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GCSAA Boosts Recycling Efforts
Water coolers and trash cans made from recycled plastic; compost generated from food scraps and grass clippings; biodiesel fuel processed with leftover cooking oil; and effluent water from treatment plants are just a few of the ways Golf Course Superintendents Association of America (GCSAA) members implement recycling programs at their golf facilities.
These efforts were highlighted November 15 as a part of America Recycles Day, a program of Keep America Beautiful, a national nonprofit organization that brings people together to build and sustain vibrant communities.
A GCSAA survey reveals its members and their facilities are highly active in recycling/reusing items in the golf course management operations waste stream. For example, 92 percent of facilities that have oils in their waste stream recycle or reuse them. Other recycle/reuse rates include equipment/golf car batteries (93 percent), hydraulic fluids (89 percent), fryer/cooking grease (89 percent), pallets (79 percent), tires (77 percent) and aluminum (76 percent).
"We tend to think about the environmental attributes of golf courses in terms of what we see - wildlife habitat, green space, healthy turf that filters impurities," GCSAA Director of Environmental Programs Greg Lyman said. "But what we don't see is just as or even more impactful. Golf course operations lend themselves very well to recycling programs, and the data suggests GCSAA members are committed to them."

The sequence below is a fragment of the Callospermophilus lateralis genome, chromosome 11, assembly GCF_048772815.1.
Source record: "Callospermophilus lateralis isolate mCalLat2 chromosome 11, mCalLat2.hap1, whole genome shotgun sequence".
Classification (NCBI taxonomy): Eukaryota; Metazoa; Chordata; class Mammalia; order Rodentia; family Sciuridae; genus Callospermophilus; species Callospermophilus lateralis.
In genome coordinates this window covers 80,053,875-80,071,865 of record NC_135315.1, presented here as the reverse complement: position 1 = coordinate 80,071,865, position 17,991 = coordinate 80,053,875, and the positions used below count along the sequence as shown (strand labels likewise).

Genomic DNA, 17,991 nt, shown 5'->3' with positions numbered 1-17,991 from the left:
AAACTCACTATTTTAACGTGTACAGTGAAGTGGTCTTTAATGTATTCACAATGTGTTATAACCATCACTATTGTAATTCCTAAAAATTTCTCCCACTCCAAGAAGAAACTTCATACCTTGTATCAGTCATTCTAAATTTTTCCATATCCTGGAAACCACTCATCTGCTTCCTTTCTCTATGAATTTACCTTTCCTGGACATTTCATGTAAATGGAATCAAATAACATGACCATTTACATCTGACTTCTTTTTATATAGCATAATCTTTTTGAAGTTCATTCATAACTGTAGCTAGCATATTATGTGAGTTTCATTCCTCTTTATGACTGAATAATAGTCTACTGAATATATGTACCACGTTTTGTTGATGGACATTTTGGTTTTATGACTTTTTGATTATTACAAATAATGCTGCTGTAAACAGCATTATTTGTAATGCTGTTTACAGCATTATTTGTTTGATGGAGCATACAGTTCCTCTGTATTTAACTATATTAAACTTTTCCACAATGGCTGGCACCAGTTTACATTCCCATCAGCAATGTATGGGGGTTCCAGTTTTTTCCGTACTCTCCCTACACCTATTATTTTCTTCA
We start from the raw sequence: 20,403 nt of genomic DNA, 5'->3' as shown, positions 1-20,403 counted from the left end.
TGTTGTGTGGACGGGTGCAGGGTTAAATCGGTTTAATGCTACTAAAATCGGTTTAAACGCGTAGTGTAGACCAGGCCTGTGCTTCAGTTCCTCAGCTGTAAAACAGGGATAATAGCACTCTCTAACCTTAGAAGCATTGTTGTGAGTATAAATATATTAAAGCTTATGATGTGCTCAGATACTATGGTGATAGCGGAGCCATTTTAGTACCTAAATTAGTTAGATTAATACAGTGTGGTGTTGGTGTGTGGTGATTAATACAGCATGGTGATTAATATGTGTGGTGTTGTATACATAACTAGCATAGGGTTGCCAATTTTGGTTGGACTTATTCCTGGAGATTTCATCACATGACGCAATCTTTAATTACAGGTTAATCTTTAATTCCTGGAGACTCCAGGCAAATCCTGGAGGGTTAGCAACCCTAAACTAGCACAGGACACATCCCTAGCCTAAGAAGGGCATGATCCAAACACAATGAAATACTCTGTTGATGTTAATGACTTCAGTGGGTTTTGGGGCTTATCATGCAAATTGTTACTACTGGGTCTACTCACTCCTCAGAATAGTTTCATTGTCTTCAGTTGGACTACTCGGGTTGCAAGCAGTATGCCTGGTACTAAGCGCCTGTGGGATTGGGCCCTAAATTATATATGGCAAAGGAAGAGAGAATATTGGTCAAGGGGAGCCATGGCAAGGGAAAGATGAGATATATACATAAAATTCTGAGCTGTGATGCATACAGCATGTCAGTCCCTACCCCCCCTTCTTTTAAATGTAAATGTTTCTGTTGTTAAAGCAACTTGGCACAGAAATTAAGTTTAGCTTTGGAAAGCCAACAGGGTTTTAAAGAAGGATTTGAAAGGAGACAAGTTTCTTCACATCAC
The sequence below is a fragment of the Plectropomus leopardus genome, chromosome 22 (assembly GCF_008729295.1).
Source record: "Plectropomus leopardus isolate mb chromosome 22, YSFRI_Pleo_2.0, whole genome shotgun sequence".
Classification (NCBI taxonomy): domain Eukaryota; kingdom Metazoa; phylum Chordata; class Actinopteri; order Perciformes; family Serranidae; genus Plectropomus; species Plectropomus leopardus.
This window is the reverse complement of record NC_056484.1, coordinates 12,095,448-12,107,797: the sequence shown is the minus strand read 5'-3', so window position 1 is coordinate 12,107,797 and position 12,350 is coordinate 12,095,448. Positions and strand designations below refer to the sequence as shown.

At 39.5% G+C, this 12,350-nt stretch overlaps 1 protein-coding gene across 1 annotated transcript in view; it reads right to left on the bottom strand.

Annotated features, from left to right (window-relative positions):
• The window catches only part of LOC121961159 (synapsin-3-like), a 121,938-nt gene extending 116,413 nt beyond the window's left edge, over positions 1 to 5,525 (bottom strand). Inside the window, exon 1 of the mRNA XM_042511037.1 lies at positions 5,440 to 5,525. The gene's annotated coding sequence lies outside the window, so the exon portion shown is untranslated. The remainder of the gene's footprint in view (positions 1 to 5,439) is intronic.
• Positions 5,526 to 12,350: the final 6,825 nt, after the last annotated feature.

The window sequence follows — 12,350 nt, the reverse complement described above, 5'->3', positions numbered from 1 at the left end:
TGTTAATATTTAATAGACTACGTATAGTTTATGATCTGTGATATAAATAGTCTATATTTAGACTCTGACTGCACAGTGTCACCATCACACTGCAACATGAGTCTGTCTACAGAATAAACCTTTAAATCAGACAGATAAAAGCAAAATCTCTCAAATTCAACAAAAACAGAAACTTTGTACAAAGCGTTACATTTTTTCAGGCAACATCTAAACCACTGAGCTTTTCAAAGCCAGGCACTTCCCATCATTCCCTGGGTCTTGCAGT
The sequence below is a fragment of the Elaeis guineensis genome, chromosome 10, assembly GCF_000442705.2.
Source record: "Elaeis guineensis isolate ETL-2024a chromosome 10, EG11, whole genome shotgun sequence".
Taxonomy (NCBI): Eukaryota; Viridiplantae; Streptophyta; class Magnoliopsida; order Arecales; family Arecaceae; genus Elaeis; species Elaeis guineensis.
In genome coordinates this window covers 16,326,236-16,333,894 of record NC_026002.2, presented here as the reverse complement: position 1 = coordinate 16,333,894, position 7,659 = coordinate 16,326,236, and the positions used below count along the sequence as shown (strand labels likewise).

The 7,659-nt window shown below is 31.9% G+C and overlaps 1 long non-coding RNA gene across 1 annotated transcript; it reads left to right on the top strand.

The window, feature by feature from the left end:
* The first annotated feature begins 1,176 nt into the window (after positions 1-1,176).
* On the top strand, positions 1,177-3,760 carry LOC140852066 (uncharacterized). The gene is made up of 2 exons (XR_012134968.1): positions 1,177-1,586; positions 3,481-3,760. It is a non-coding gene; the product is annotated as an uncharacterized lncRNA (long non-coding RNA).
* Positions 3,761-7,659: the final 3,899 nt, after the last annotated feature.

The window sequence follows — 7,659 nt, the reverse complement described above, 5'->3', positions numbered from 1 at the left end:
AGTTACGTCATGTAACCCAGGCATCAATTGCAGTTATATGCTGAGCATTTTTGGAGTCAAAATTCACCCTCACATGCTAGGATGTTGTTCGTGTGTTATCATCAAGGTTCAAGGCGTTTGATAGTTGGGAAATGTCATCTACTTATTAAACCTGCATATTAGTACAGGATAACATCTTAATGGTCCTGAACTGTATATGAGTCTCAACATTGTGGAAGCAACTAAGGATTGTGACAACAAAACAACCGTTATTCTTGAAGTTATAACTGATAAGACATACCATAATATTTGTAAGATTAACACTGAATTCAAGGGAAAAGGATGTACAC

Lyman notes that the concept brings out the creativity in GCSAA members. For example:
• GCSAA Class A member Terry Stratton at Little River (Calif.) Inn Golf & Tennis, with a meager annual budget of $182,000, recycles plastic bottles, aluminum and scrap metal (80 percent he says) to fund continuing education for his staff.
• Dan Dinelli, CGCS and a GCSAA Class A member at North Shore Country Club in Glenview, Ill., built three vermin composters utilizing red wigglers (earthworms) to help degrade food waste from the kitchen to reduce waste, save energy and produce a rich organic material that improves plant and soil health.
• GCSAA Class A member James Brown, CGCS at Newport Dunes Country Club in Port Aransas, Texas, cleans equipment with a low-volume pressure washer to conserve water. The water is then filtered through a grease trap. A waste management company is contracted monthly to remove the solids accumulated in these traps and the filtered water is reused.
• James Houchen, GCSAA Class A member at Sand Creek Station Golf Course in Newton, Kan., and other staff bought more than three tons of recycled products last year and reduced other costs, which resulted in $32,000 in savings. The effort, which won an EPA award, includes the collection of aluminum cans, branches, cardboard boxes, fats, oil, greases, food, glass, light bulbs, mixed paper, phonebooks, plastics, tires and yard trimmings.
• Brett Hetland, CGCS and Class A member at Brooks National Golf Club in Okoboji, Iowa, has won numerous environmental awards for programs that include significant waste reduction and recycling. He has lowered the number of waste pick-ups from five to three a week and has helped the facility to save money through the reduction, reuse and recycle philosophy.
"I applaud our members in the effort they have taken to implement recycling programs," Lyman said. "It really gets to the heart of sustainability because you are talking about having a positive impact on the environment, on the budget and the golfer experience. America Recycles Day gives us a platform to highlight what is happening on a daily basis throughout the year."
The above report is courtesy of the GCSAA. For more information, visit www.gcsaa.org.